sorry for the bad english…

  43. Ruslan says:

    Everybody knows how desperate US was to have the technology Russia was already developing and how badly US was spying Russia!!!…….everybody knows and is very evident that US was always copying USSR in everything, absolutely in everything!, those dates posted by Jobe are incorrect since russia made the planes first and years after they release them to public!, the only copy was the one that looks like the discovery and that’s it!, all the migs are self russian creations and US F attack planes are evident copies of russians and the sukhoi T-50 is the only plane in the world that has inverted wings, soon we will see a US version of it!

    • Flow says:

      In fact, inverts wings is a solution that gives benefit in some case, but not a major superiority in all domain.

      Inverted wings reduce trails (at the end of the wings), that gives the aircraft more agility at low speed.
      But, it makes the plane less manoeuvrable at high speed.

      And aircraft doesn’t need these type of wing to have agility, “canards” wings are higly efficient on the french Rafale, Saab Viggen, Eurofighter 2000 or the Sukhoi S-35.
      And think about the “cobra” from pilot Viktor Pougatchev with a Sukhoi s-27.

    • OPisdumb says:

      Erm, the T-50 is not the only plane with “inverted” wings. “Soon we’ll see a US version of it!” Uh, we already have seen a forward swept wing US design. See the X-29 – first flown in 1984. Also, see the Ju-287 prototype of WWII. Even your beloved Russians have built other forward swept wing aircraft.

      And you do realize that the Su-27 and the MiG-29 were developed to counter the US’s F-15 and F-16, right? I’m not saying either copied from each other, but I am saying the US didn’t copy the Russians. They both developed their own tech, they both also “borrowed” tech that was being worked on elsewhere.

  44. vitren says:

    Tu-144 = copy of Concord. No problem with it that Tu flew earlier, engines, wings are different… BUT: BOEING 2707-300 ISN´T copy of Concord, as well as projects like Lockheed L-2000, Bristol 223, Dassault SSBJ, Gulfstream QSJ, Aerion SSBJ…F-14s, F-15s aren´t inspired of MiG-25…only Russians copied German technology, West not, Saturn V is cleanly american rocket, …Europe liberated only Americans… and finally MiG-29 vs F-14 …here is no problem that F-14 is 2x bigger, has variable wings, inlets are absolutelly different…simply MiG has 2 wings and 2 engines so its copy. Shall I continue?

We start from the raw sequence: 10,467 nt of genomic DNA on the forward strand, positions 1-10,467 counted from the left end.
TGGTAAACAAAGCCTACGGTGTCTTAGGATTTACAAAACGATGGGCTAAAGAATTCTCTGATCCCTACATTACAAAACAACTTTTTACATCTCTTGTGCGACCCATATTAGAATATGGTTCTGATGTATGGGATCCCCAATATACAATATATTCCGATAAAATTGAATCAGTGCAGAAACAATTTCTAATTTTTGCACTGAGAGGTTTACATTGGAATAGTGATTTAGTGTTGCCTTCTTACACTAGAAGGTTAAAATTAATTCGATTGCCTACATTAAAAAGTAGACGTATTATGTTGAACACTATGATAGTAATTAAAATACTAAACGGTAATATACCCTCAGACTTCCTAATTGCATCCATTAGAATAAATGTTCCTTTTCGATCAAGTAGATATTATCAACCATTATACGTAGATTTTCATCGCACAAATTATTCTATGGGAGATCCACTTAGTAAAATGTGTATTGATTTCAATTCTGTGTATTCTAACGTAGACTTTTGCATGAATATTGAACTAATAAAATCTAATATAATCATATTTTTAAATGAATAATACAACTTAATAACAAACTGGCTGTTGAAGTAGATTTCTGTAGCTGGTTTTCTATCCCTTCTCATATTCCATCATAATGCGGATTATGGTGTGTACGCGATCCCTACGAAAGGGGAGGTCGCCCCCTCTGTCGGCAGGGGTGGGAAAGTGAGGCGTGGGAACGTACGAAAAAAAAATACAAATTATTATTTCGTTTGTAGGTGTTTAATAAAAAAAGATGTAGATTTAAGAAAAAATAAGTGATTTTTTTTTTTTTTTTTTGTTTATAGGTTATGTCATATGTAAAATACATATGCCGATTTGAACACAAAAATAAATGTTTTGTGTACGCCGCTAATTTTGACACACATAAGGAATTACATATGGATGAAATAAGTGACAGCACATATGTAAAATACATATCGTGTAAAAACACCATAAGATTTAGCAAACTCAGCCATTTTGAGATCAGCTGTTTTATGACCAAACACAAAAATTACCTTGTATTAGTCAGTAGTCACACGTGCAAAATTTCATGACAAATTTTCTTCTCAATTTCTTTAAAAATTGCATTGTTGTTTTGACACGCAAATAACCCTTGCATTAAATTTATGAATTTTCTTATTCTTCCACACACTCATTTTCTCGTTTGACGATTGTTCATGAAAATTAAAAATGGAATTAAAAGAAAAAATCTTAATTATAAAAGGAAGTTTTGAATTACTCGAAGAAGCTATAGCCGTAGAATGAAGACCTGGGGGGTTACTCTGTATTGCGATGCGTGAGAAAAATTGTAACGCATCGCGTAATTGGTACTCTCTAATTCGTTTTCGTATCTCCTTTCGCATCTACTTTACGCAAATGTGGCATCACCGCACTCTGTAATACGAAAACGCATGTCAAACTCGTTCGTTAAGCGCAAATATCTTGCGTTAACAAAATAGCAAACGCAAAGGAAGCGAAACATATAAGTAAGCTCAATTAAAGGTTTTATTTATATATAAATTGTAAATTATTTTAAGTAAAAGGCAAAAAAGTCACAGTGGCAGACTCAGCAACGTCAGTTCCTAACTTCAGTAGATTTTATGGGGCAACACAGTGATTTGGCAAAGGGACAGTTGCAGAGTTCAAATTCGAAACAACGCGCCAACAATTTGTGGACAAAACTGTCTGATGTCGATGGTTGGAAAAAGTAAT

45. skoda says:

    I keep wondering reading all these comments how it is not obvious to anyone what “good” and goods CCCP/Russia did/made in its glorious years. Spying/stealing was one of its capital policies. Oh, and occasionally killing its brightest minds. And by the way, if I have to trust a Boeing vs a TU, a Ford vs a Volga, I’d go for the original. True, I could not plough my field with the Ford…

  46. Tomas says:

    Fiat 124 – was licensed to VAZ.

    http://en.wikipedia.org/wiki/AvtoVAZ

  47. late8 says:

    HAHAHA ! DID YOU KNOW..

    The “Concordski” has a good back story?

    British and French designers were suspicious of Russian spies trying to get hold of the supersonic airliners design.

    The British team created near-enough copies of the normal Concorde design but changed parts that would make the plane unflyable (the front wings on Russian Concorde were added for stability cause of this)

    The Russian “Concordski” flew but eventually ended up crashing at a Russian airshow and was mothballed !

  48. ed says:

    well we forgot motorcycles as well :)
    it proves not only china got ancient art of copying

  49. latte says:

    The Tu-144 and Concorde were completely different. With the current technology, there is no other way someone can design a supersonic airliner. Any design would be similar to both.
    The Buran and Space shuttle were different. They had different specifications, and again, with the current technology, there is no other way of designing the space shuttle. And Buran was in fact more superior in a lot of aspects. The blueprints could not of possibly been stolen from America, and the designer dreamed of Buran way before the shuttle was even made. No copy. The t-50’s design and the raptors designs are both different. Yes they are similar, but it is highly unlikely one copied off another, it is just competition. And back again to the tu-144 debate, it is highly likely that even the makers of concorde took some ideas from the tu-144. Just before the tu-144 crashed, there was a french plane right above it taking pictures of it’s front design, and the crash actually resulted in near collision.

    A lot of them werent copies, ofcourse the tu-4 was a straight copy of the b29 as stalin gave orders to do so when the b29 landed in russia. the rocket was also a straight copy when they tried to replicate the first succsessful rocket. Not all of the aircraft is copied. Cars, maybe, but aircraft, most of them are original.

    Some of the cars compared aren’t even identical to each other in many ways. This website is biased and anti-Russian. Not reliable.

Leave a Reply

  • Popular: